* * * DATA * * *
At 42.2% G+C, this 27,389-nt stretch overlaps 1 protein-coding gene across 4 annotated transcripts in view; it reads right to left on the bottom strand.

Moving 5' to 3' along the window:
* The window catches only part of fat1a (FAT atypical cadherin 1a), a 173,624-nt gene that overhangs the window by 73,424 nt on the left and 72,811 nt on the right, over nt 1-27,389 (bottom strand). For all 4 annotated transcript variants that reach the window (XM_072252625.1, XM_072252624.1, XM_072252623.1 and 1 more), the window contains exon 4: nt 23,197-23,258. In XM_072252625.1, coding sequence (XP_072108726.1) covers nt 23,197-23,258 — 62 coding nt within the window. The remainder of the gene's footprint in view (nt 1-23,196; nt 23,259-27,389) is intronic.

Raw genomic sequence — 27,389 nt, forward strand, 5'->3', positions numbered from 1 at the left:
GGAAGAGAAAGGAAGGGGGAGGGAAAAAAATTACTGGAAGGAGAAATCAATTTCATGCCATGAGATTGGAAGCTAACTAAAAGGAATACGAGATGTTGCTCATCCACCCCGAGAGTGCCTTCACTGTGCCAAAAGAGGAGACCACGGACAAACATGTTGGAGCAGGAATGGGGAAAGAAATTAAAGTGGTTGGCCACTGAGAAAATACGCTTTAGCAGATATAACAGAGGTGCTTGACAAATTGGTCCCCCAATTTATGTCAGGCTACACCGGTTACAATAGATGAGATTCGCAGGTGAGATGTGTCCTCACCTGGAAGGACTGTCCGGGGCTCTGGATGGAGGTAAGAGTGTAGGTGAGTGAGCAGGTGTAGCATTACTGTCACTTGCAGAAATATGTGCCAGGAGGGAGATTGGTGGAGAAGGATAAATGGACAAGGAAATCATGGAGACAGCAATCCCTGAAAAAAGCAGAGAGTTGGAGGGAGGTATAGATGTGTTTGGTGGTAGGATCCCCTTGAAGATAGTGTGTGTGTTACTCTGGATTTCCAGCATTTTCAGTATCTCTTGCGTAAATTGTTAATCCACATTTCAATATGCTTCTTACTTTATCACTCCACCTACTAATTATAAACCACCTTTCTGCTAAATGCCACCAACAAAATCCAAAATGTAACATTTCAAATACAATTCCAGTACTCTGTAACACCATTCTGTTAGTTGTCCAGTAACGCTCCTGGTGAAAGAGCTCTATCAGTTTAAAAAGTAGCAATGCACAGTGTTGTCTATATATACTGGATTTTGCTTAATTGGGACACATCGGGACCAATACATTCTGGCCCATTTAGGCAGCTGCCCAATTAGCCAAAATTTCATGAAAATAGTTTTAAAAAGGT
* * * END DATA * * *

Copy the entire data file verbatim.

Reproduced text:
At 42.2% G+C, this 27,389-nt stretch overlaps 1 protein-coding gene across 4 annotated transcripts in view; it reads right to left on the bottom strand.

Moving 5' to 3' along the window:
* The window catches only part of fat1a (FAT atypical cadherin 1a), a 173,624-nt gene that overhangs the window by 73,424 nt on the left and 72,811 nt on the right, over nt 1-27,389 (bottom strand). For all 4 annotated transcript variants that reach the window (XM_072252625.1, XM_072252624.1, XM_072252623.1 and 1 more), the window contains exon 4: nt 23,197-23,258. In XM_072252625.1, coding sequence (XP_072108726.1) covers nt 23,197-23,258 — 62 coding nt within the window. The remainder of the gene's footprint in view (nt 1-23,196; nt 23,259-27,389) is intronic.

Raw genomic sequence — 27,389 nt, forward strand, 5'->3', positions numbered from 1 at the left:
GGAAGAGAAAGGAAGGGGGAGGGAAAAAAATTACTGGAAGGAGAAATCAATTTCATGCCATGAGATTGGAAGCTAACTAAAAGGAATACGAGATGTTGCTCATCCACCCCGAGAGTGCCTTCACTGTGCCAAAAGAGGAGACCACGGACAAACATGTTGGAGCAGGAATGGGGAAAGAAATTAAAGTGGTTGGCCACTGAGAAAATACGCTTTAGCAGATATAACAGAGGTGCTTGACAAATTGGTCCCCCAATTTATGTCAGGCTACACCGGTTACAATAGATGAGATTCGCAGGTGAGATGTGTCCTCACCTGGAAGGACTGTCCGGGGCTCTGGATGGAGGTAAGAGTGTAGGTGAGTGAGCAGGTGTAGCATTACTGTCACTTGCAGAAATATGTGCCAGGAGGGAGATTGGTGGAGAAGGATAAATGGACAAGGAAATCATGGAGACAGCAATCCCTGAAAAAAGCAGAGAGTTGGAGGGAGGTATAGATGTGTTTGGTGGTAGGATCCCCTTGAAGATAGTGTGTGTGTTACTCTGGATTTCCAGCATTTTCAGTATCTCTTGCGTAAATTGTTAATCCACATTTCAATATGCTTCTTACTTTATCACTCCACCTACTAATTATAAACCACCTTTCTGCTAAATGCCACCAACAAAATCCAAAATGTAACATTTCAAATACAATTCCAGTACTCTGTAACACCATTCTGTTAGTTGTCCAGTAACGCTCCTGGTGAAAGAGCTCTATCAGTTTAAAAAGTAGCAATGCACAGTGTTGTCTATATATACTGGATTTTGCTTAATTGGGACACATCGGGACCAATACATTCTGGCCCATTTAGGCAGCTGCCCAATTAGCCAAAATTTCATGAAAATAGTTTTAAAAAGGT